Physics - PHYS 104
Introduction to Astronomy (3-2) 4 Cr. Hrs.
PHYS 104 is a one-semester introduction to astronomy that utilizes laboratories and basic mathematics to assist in, and expand upon, the exploration of the course topics. Earth-sky relationships, the solar system, stellar astronomy, cosmology and astrobiology will be covered. Several space exploration missions will also be featured. This course is not intended for science majors.
(A requirement that must be completed before taking this course.)
- MATH 53 or one year of high school algebra.
Upon successful completion of the course, the student should be able to:
- Apply the equatorial and horizontal coordinate systems, in conjunction with the celestial sphere, for location and navigation.
- Apply the distance ladder methods to determine the distance of celestial objects.
- Examine the electromagnetic spectrum using photon and wave models.
- Apply radiation laws such as Wien's Law, Kirchoff's Laws, Stefan-Boltzmann Law and Planck's Law.
- Explore the goals and operation of several well-known terrestrial and non-terrestrial telescopes working in visible and non-visible frequency bands.
- Examine celestial motions, cycles and configurations.
- Examine lunar phases, lunar cycles, lunar eclipses and solar eclipses.
- Examine the formation and current state of the solar system.
- Differentiate terrestrial and Jovian planets.
- Differentiate meteoroids, asteroids, comets, moons and dwarf planets.
- Diagram the composition and key characteristics of the sun.
- Relate stellar luminosity, surface temperature, brightness, composition, size and mass.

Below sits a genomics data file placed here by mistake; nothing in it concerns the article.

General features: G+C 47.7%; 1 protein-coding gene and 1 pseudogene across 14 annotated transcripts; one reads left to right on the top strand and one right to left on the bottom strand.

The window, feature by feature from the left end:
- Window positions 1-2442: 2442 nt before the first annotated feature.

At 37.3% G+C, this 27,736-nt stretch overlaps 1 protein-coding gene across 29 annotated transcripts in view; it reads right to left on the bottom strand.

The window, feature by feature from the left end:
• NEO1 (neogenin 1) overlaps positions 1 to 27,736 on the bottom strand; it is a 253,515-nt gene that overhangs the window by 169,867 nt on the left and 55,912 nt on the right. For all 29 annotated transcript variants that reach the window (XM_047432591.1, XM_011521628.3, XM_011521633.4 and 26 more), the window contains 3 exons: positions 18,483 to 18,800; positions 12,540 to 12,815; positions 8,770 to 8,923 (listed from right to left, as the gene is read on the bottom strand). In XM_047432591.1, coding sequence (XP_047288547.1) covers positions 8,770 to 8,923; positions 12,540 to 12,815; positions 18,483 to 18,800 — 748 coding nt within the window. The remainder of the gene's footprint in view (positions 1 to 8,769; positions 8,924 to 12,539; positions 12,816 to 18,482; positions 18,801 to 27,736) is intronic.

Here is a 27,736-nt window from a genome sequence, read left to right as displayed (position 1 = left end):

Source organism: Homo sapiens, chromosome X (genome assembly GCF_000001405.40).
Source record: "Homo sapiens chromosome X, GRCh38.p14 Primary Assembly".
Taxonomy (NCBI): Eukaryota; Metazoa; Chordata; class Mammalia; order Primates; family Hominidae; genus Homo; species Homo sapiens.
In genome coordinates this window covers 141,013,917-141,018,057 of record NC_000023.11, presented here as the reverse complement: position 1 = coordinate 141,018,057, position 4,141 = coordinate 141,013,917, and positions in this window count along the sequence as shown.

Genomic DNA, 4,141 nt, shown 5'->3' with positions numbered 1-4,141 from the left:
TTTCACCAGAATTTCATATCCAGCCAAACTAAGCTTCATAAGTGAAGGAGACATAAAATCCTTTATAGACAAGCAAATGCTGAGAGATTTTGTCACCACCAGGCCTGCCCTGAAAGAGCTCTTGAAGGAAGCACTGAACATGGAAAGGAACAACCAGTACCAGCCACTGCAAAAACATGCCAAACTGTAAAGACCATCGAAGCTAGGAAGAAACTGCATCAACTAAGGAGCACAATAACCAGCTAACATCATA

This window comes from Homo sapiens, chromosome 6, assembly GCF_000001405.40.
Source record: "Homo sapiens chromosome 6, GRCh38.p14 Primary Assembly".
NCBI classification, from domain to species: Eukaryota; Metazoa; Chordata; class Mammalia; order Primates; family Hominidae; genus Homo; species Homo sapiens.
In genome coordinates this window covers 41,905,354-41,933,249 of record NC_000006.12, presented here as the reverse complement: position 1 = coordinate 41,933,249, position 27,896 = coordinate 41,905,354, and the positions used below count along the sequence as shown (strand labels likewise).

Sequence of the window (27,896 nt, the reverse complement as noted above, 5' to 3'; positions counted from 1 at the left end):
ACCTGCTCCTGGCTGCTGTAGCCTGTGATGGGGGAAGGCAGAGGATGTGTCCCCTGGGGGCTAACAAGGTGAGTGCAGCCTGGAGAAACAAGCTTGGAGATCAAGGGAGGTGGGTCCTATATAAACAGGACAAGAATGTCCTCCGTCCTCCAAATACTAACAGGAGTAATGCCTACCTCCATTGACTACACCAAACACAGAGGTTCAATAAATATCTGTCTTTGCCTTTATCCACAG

- Classify stellar types and life cycles.
- Identify key features of the Milky Way Galaxy.
- Classify galaxies in terms of formation, type and evolution.
- Explore Einstein’s special and general theories of relativity.
- Apply Kepler’s and Newton’s laws.
- Explore how black holes form, their effect on space-time and their role in the structure of galaxies.
- Explore the Big Bang, dark matter, dark energy and the evolution of the Universe.
- Explain criteria used to search for extra-terrestrial life.
| ||104||145103||Intro Astronomy|| ||4||Pearse M||$150.00||2/24/0||Open||T R 03:30 PM-05:56 PM F450
| ||104||145104||Intro Astronomy|| ||4||Alway P||$150.00||0/24/0||Closed||M W 03:00 PM-05:26 PM F460
| ||104||145151||Intro Astronomy|| ||4||Alway P||$150.00||1/24/0||Open||M W 07:00 PM-09:26 PM F460
| ||104||112962||Intro Astronomy||Online||4||Holody P||$120.00||28/31/0||Open||
| ||104||112917||Intro Astronomy||Online||4||Wood C||$120.00||16/31/0||Open||
| ||104||115107||Intro Astronomy|| ||4||Alway P||$150.00||0/24/0||Closed||M W 03:00 PM-05:26 PM F460
| ||104||115163||Intro Astronomy|| ||4||Weckesser N||$150.00||8/24/0||Open||T R 06:00 PM-08:26 PM F460
| ||104||115164||Intro Astronomy|| ||4||Alway P||$150.00||5/24/0||Open||M W 07:00 PM-09:26 PM F460